This ability to use quantum computing to achieve results beyond the reach of classical computing is called ‘supremacy’ and has been the theoretical advantage of quantum computing since research into the topic began. Google’s results were reported in Nature.
The Sycamore quantum computer is fully programmable and can run general-purpose quantum algorithms. After the test and benchmarking phase of development reported here the team has been preparing applications in the areas of quantum physics simulation and quantum chemistry, as well as in machine learning.
The Nature paper relates that Sycamore, designed and fabricated by Google, that comprises a two-dimensional array of 54 transmon qubits, with each qubit tunably coupled to its four nearest neighbours. The qubits are arranged in a 9 by 6 staggered array.
One of the breakthrough developments in this design of qubit assembly is the adjustable coupler that controls connection to each nearest neighbour, the paper states.
The qubits are made of supercooled Josephson Junctions with aluminium for metallization and indium for bump-bonds between two silicon wafers. The chip is wire-bonded to a superconducting circuit board and operated at below 20mK. The processor is connected to room-temperature equipment that synthesizes control signals and reads the qubits status.
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Single-qubit gates are formed by driving 25ns microwave pulses into a given qubit. These pulses are resonant with the qubit frequency with the qubit-to-qubit coupling switched off, the researchers report. Two-qubit entangled gates are formed by coupling neighbour qubits that are in resonance with a 20MHz coupling for 12ns. This allows the qubits to swap excitations, the Nature paper says.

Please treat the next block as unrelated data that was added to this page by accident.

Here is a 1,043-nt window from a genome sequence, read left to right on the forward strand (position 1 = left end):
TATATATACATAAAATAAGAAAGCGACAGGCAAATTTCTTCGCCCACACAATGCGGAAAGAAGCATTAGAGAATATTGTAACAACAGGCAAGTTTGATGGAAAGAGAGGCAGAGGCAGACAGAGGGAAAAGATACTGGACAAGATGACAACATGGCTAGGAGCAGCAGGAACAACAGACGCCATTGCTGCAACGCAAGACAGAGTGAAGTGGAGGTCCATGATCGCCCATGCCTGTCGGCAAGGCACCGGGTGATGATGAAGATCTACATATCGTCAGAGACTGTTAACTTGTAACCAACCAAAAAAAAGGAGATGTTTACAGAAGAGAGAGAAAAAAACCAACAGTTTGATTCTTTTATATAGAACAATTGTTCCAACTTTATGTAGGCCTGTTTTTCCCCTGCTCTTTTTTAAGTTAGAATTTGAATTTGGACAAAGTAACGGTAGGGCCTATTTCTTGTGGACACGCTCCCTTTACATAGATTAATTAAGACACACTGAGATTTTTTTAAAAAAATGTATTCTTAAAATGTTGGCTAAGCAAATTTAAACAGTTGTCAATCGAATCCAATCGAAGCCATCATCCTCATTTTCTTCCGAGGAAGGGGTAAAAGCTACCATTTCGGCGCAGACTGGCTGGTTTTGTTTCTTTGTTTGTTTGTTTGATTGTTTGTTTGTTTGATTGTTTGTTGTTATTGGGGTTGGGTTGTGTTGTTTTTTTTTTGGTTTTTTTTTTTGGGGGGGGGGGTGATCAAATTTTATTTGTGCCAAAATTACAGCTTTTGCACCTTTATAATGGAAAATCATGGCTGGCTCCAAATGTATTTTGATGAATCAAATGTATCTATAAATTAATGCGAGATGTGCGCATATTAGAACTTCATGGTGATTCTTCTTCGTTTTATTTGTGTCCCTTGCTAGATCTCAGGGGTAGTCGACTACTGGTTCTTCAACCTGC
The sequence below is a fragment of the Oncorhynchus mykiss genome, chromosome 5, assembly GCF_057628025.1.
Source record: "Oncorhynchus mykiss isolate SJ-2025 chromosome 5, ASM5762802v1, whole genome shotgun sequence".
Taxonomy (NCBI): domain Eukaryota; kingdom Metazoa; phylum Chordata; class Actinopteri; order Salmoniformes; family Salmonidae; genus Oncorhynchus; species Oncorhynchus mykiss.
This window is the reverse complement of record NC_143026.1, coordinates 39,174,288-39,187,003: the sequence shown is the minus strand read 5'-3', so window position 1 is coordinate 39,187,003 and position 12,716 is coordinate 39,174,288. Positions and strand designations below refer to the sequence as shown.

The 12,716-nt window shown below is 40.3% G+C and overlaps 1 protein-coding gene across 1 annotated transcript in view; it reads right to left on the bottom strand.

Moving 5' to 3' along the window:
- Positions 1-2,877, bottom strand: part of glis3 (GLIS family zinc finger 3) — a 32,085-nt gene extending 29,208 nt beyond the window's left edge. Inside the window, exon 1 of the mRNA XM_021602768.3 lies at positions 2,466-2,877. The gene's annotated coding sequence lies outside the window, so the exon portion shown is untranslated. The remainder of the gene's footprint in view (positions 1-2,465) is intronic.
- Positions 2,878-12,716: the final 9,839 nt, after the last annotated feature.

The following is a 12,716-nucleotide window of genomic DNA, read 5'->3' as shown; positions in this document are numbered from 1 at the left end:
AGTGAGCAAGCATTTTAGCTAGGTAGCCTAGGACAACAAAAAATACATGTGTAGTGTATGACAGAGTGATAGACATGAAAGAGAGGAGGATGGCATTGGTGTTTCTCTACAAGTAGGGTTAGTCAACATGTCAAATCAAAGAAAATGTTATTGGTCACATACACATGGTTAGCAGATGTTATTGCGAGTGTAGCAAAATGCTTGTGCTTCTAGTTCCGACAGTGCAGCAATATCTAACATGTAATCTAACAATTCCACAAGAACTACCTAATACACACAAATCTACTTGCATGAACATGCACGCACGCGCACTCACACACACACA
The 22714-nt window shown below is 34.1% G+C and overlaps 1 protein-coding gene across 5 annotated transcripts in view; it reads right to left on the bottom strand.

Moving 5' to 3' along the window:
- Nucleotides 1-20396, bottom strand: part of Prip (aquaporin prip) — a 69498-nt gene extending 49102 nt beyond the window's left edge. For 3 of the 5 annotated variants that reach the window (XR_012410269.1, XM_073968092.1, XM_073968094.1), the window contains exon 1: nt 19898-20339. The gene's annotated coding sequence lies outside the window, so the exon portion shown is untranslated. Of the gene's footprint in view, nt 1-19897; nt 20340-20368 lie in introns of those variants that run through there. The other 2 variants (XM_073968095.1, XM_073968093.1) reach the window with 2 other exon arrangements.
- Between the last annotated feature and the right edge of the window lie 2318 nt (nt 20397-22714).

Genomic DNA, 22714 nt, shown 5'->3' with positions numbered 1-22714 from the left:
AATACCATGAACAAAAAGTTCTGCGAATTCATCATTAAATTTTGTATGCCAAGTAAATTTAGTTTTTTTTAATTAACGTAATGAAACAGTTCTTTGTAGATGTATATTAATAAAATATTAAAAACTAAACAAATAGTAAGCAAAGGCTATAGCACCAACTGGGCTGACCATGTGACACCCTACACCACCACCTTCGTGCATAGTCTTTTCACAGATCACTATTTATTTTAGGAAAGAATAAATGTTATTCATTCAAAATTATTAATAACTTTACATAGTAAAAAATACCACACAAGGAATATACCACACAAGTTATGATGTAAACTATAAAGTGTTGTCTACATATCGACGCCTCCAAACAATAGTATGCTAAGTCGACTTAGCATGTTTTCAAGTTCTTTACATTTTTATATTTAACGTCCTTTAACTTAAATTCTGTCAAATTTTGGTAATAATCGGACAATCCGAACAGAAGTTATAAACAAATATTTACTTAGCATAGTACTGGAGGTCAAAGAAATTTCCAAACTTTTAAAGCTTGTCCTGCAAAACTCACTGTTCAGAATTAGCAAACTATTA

The paper goes on to describe the testing of simplified circuits of from 12 up to 53 qubits – one of the qubits in the array was found not to work correctly. Once the processor was found to be performing correctly by cross checking with classical simulations the team ran hard circuits using 53 qubits and increasing depth, until it went beyond the point where classical calculation was feasible.
Supercooled processors have thus reached the era of “quantum supremacy,” the research team concludes.
The researchers said they expect quantum computational power will grow at a double exponential rate and probably follow something akin to Moore’s Law with a doubling of computational performance every few years but that quantum error correction would need to be addressed.
The Sycamore architecture is forward compatible with quantum error correction said John Martinis and Sergio Boixo, a couple of senior scientists at Google, in the Google AI blog. “We see our 54-qubit Sycamore processor as the first in a series of ever more powerful quantum processors,” they said.
Google said it now plans to build a fault-tolerant quantum computer as quickly as possible.
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